Second-year student Natalie Romero injured in Aug. 12 car attack

‘It’s a story that needs to be told and it’s not just my story,’ says Romero

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Romero at Monday night's "March to Reclaim Our Grounds." 

Richard Dizon | Cavalier Daily

Second-year College student Natalie Romero sustained a skull fracture and other facial wounds after being hit by a car that plowed through a crowd of people protesting the “Unite the Right” rally in downtown Charlottesville Aug. 12. 

Romero was one of 30 people who were injured in the car attack, which also killed 32-year-old Heather Heyer. James Alex Fields, Jr., 20-year-old man from Ohio, is now facing several felony charges, including the second-degree murder. 

She was hospitalized, and her injuries were described as not life-threatening.  

Romero was also present at the north side of the Rotunda the night before the Aug. 12 rally when white nationalists marched down the Lawn carrying torches. She said while she did not suffer the most on the night of Aug. 11, the torchlit march reminded her that “hatred is not over.”

“You see those flags and you see men wearing Hitler shirts and in front of me, there were men who walked in front of me with their arms out, the Nazi hand sign,” Romero said. “To see that with my own eyes and I’m 20 years old and I’m thinking, ‘We’re in a new era,’ but it’s not over.”

Romero is a Latinx student whose family immigrated from Colombia before she was born. George Villacis, Latinx Student Alliance advocacy co-chair, said the attack on a student within the LSA community is driving members to fight for positive change.

“[The car crash on August 12] hit home very much so since one of our members was affected by it firsthand,” Villacis said. “It gives us more motivation and courage to fight this sort of hatred, racism and bigotry.”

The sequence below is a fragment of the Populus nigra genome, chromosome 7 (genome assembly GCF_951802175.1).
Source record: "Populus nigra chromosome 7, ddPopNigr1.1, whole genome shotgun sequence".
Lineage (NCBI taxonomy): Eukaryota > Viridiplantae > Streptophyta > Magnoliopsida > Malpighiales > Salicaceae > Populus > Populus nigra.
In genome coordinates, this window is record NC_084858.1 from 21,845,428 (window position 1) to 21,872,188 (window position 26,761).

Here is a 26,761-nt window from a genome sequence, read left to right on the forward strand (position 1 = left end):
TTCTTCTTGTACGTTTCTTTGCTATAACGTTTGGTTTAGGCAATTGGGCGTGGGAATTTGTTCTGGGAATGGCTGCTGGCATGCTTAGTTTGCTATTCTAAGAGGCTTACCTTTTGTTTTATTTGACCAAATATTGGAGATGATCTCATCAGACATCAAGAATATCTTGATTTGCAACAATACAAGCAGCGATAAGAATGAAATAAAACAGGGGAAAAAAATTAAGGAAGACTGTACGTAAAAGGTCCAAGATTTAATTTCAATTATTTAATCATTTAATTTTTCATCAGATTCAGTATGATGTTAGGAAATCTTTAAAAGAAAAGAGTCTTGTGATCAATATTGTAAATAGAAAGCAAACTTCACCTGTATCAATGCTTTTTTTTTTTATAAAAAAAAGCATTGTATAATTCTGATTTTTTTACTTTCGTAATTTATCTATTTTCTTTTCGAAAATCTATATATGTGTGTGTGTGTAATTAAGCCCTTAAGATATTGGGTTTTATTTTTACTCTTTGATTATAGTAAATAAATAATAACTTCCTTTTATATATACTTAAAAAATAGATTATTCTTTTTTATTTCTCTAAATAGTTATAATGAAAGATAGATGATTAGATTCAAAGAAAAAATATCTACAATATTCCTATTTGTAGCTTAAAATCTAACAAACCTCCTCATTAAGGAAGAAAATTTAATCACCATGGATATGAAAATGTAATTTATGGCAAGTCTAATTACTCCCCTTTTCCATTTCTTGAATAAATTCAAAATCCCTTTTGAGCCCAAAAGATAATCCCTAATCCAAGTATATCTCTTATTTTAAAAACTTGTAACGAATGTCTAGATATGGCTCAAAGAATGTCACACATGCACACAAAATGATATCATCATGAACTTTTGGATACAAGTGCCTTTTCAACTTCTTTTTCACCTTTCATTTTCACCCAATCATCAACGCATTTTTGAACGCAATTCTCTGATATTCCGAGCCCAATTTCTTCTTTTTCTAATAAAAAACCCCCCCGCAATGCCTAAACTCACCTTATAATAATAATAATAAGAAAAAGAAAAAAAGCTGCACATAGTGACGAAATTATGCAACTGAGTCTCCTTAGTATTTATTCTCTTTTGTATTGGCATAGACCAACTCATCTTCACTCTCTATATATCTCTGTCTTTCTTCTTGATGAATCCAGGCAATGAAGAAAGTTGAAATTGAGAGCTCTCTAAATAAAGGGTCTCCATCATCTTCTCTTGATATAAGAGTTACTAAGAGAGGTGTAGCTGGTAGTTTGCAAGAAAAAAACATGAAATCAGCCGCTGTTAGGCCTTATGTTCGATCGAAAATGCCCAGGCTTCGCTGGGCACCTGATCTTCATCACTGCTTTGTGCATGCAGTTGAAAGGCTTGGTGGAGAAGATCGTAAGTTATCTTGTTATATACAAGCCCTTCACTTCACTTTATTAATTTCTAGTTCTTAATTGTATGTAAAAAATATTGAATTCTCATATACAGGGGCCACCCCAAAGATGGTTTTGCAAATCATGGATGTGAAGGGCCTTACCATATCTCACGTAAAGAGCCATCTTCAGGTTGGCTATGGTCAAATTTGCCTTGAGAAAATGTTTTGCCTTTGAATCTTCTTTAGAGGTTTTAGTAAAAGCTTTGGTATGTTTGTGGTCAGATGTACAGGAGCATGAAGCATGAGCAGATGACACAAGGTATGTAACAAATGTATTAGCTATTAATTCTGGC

Johanna Moncada, LSA advocacy co-chair and second-year College student, said what happened to Natalie shows white nationalists intentionally targeted all minority groups.

“I think what this kind of sheds light on, especially since Natalie is Latinx, is that not only African Americans are targeted but in general students of color,” Moncada said. “We are the same in their eyes. We represent something they don’t like.”

Many of Romero’s friends describe her as having a fiery spirit and a passion for justice. They believe Romero will return to the University committed to work for progress.

“She’s an incredible little fireball,” Paola Sánchez Valdez, a fourth-year Curry student, said. “She’s always been very outspoken. If she thinks something is wrong, she’ll speak up.”

At the Black Student Alliance’s march against white supremacy Monday night, Romero spoke on her experience and said she may begin the academic year late or take a semester off due to her concussion. However, she said she plans to continue working in activist efforts on Grounds. 

“I feel the tingling in my bones, and I can hear the footsteps and it’s coming,” Romero said. “I don’t intend to stop anytime soon. I intend to work all I can with all my ability to continue the fight.”